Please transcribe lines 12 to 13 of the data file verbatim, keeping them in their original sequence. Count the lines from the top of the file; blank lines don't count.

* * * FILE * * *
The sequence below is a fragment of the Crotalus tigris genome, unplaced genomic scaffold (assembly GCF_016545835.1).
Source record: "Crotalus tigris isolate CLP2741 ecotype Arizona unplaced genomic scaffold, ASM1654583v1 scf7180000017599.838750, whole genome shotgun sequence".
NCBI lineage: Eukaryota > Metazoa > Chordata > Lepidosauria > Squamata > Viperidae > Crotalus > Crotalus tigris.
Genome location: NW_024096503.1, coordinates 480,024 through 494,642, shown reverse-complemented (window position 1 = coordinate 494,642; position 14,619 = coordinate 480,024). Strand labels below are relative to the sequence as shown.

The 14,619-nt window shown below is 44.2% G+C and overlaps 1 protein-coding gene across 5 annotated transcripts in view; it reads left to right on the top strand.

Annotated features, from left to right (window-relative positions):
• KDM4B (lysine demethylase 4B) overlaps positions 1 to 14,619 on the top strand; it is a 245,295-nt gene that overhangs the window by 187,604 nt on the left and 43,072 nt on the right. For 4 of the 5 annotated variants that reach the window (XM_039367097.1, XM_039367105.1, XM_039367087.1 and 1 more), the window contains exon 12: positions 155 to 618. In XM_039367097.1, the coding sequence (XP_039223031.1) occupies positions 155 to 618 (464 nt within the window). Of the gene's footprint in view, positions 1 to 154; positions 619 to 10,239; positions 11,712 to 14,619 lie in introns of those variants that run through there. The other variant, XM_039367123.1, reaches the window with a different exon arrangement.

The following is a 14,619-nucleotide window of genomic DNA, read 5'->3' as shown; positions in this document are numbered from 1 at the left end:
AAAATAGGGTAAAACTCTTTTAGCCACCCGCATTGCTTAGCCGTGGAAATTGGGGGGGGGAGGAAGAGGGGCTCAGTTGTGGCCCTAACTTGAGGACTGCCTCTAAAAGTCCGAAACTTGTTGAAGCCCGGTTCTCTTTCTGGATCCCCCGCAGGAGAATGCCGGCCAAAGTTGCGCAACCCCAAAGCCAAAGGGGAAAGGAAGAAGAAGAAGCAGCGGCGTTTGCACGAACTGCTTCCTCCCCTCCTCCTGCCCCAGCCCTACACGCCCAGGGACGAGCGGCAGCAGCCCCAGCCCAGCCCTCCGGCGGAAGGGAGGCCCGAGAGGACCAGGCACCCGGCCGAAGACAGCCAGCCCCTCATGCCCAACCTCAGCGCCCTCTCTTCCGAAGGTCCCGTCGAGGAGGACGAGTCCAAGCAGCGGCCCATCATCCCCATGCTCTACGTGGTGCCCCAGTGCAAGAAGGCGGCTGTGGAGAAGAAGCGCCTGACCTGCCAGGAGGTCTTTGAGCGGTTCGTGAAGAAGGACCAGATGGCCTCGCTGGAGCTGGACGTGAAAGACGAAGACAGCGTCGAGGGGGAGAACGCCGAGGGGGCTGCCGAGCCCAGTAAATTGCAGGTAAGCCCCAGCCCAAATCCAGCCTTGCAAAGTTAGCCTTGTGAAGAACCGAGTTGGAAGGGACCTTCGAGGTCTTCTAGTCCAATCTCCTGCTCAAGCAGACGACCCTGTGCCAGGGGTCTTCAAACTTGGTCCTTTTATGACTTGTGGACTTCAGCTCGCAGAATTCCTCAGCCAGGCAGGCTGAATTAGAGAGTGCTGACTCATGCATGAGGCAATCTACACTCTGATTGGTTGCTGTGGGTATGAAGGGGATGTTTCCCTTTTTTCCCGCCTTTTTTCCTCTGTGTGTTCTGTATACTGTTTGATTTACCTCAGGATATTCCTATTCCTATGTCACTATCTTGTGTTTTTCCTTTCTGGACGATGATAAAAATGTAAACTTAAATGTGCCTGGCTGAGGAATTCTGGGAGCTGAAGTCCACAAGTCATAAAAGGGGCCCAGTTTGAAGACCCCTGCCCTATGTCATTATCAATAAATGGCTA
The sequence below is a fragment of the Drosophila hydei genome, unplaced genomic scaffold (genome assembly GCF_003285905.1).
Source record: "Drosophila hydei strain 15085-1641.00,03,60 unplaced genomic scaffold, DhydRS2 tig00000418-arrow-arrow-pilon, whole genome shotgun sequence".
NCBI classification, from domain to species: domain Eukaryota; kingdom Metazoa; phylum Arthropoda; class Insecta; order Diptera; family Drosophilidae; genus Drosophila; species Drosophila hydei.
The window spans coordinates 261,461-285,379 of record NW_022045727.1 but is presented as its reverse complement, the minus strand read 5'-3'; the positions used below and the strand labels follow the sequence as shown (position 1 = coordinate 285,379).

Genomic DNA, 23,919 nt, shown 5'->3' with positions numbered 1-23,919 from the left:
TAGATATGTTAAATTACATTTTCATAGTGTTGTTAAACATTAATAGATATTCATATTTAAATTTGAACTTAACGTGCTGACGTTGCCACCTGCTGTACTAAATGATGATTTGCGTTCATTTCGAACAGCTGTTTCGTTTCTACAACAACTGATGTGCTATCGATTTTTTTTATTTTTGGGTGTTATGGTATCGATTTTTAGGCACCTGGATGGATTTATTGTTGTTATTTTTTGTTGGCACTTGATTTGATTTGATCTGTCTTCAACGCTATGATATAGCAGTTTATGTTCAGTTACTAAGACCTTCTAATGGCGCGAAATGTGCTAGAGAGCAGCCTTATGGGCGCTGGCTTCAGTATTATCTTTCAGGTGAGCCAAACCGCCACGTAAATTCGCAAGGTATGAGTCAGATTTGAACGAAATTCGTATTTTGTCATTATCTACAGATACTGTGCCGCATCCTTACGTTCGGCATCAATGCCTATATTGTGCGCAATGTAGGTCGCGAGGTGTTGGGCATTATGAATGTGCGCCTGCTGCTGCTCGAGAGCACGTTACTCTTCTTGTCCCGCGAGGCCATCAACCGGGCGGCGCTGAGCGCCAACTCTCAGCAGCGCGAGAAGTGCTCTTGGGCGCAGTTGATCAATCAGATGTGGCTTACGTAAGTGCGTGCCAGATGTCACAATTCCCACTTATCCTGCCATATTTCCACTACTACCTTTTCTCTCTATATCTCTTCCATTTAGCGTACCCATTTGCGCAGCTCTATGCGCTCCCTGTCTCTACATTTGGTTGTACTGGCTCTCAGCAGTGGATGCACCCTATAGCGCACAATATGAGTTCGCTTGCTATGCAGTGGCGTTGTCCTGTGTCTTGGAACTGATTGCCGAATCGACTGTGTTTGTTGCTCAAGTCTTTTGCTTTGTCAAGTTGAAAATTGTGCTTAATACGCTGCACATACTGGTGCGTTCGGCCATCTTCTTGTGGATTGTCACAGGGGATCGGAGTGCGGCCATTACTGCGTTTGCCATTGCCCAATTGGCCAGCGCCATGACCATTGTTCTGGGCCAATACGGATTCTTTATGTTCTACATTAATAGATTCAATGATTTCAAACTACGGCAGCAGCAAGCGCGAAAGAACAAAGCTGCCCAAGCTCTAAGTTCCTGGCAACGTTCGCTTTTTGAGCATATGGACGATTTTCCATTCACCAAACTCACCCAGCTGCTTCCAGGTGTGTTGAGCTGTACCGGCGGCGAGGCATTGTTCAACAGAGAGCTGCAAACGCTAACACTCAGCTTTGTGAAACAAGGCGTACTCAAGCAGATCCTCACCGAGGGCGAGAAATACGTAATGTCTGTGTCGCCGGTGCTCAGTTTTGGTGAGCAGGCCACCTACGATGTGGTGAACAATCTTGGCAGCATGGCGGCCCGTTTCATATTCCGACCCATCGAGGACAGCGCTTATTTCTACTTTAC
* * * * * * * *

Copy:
NCBI classification, from domain to species: domain Eukaryota; kingdom Metazoa; phylum Arthropoda; class Insecta; order Diptera; family Drosophilidae; genus Drosophila; species Drosophila hydei.
The window spans coordinates 261,461-285,379 of record NW_022045727.1 but is presented as its reverse complement, the minus strand read 5'-3'; the positions used below and the strand labels follow the sequence as shown (position 1 = coordinate 285,379).